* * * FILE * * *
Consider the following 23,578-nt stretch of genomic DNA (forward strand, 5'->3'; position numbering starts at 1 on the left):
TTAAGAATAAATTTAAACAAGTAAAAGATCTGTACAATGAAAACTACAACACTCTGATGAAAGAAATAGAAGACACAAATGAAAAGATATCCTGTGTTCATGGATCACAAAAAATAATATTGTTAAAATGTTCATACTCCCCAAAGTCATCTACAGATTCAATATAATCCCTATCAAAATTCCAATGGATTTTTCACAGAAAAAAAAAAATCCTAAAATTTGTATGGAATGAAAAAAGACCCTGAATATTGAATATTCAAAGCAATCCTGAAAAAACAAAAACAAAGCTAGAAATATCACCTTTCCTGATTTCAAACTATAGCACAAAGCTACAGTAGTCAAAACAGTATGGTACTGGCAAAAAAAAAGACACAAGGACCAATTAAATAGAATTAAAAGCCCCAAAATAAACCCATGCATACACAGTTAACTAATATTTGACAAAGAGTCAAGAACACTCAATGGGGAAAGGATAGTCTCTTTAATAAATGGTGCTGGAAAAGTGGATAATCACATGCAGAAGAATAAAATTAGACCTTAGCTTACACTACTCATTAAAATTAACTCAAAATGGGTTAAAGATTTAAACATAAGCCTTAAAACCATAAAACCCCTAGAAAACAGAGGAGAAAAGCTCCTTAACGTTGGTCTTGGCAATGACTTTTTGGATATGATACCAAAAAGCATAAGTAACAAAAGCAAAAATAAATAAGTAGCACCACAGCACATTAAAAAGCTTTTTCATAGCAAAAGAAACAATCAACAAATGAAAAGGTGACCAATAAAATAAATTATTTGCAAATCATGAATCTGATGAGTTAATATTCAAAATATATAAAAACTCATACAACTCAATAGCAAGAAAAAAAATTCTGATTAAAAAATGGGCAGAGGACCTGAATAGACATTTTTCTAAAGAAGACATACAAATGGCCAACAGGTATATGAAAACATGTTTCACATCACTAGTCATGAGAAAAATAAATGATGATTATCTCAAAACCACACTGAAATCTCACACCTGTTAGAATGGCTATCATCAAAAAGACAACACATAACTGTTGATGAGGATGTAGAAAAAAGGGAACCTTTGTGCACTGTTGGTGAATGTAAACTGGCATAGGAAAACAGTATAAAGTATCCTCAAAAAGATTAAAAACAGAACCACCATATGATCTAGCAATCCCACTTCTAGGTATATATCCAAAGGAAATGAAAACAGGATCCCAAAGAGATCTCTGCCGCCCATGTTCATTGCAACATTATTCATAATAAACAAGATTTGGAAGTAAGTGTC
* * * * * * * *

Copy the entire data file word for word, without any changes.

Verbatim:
Consider the following 23,578-nt stretch of genomic DNA (forward strand, 5'->3'; position numbering starts at 1 on the left):
TTAAGAATAAATTTAAACAAGTAAAAGATCTGTACAATGAAAACTACAACACTCTGATGAAAGAAATAGAAGACACAAATGAAAAGATATCCTGTGTTCATGGATCACAAAAAATAATATTGTTAAAATGTTCATACTCCCCAAAGTCATCTACAGATTCAATATAATCCCTATCAAAATTCCAATGGATTTTTCACAGAAAAAAAAAAATCCTAAAATTTGTATGGAATGAAAAAAGACCCTGAATATTGAATATTCAAAGCAATCCTGAAAAAACAAAAACAAAGCTAGAAATATCACCTTTCCTGATTTCAAACTATAGCACAAAGCTACAGTAGTCAAAACAGTATGGTACTGGCAAAAAAAAAGACACAAGGACCAATTAAATAGAATTAAAAGCCCCAAAATAAACCCATGCATACACAGTTAACTAATATTTGACAAAGAGTCAAGAACACTCAATGGGGAAAGGATAGTCTCTTTAATAAATGGTGCTGGAAAAGTGGATAATCACATGCAGAAGAATAAAATTAGACCTTAGCTTACACTACTCATTAAAATTAACTCAAAATGGGTTAAAGATTTAAACATAAGCCTTAAAACCATAAAACCCCTAGAAAACAGAGGAGAAAAGCTCCTTAACGTTGGTCTTGGCAATGACTTTTTGGATATGATACCAAAAAGCATAAGTAACAAAAGCAAAAATAAATAAGTAGCACCACAGCACATTAAAAAGCTTTTTCATAGCAAAAGAAACAATCAACAAATGAAAAGGTGACCAATAAAATAAATTATTTGCAAATCATGAATCTGATGAGTTAATATTCAAAATATATAAAAACTCATACAACTCAATAGCAAGAAAAAAAATTCTGATTAAAAAATGGGCAGAGGACCTGAATAGACATTTTTCTAAAGAAGACATACAAATGGCCAACAGGTATATGAAAACATGTTTCACATCACTAGTCATGAGAAAAATAAATGATGATTATCTCAAAACCACACTGAAATCTCACACCTGTTAGAATGGCTATCATCAAAAAGACAACACATAACTGTTGATGAGGATGTAGAAAAAAGGGAACCTTTGTGCACTGTTGGTGAATGTAAACTGGCATAGGAAAACAGTATAAAGTATCCTCAAAAAGATTAAAAACAGAACCACCATATGATCTAGCAATCCCACTTCTAGGTATATATCCAAAGGAAATGAAAACAGGATCCCAAAGAGATCTCTGCCGCCCATGTTCATTGCAACATTATTCATAATAAACAAGATTTGGAAGTAAGTGTC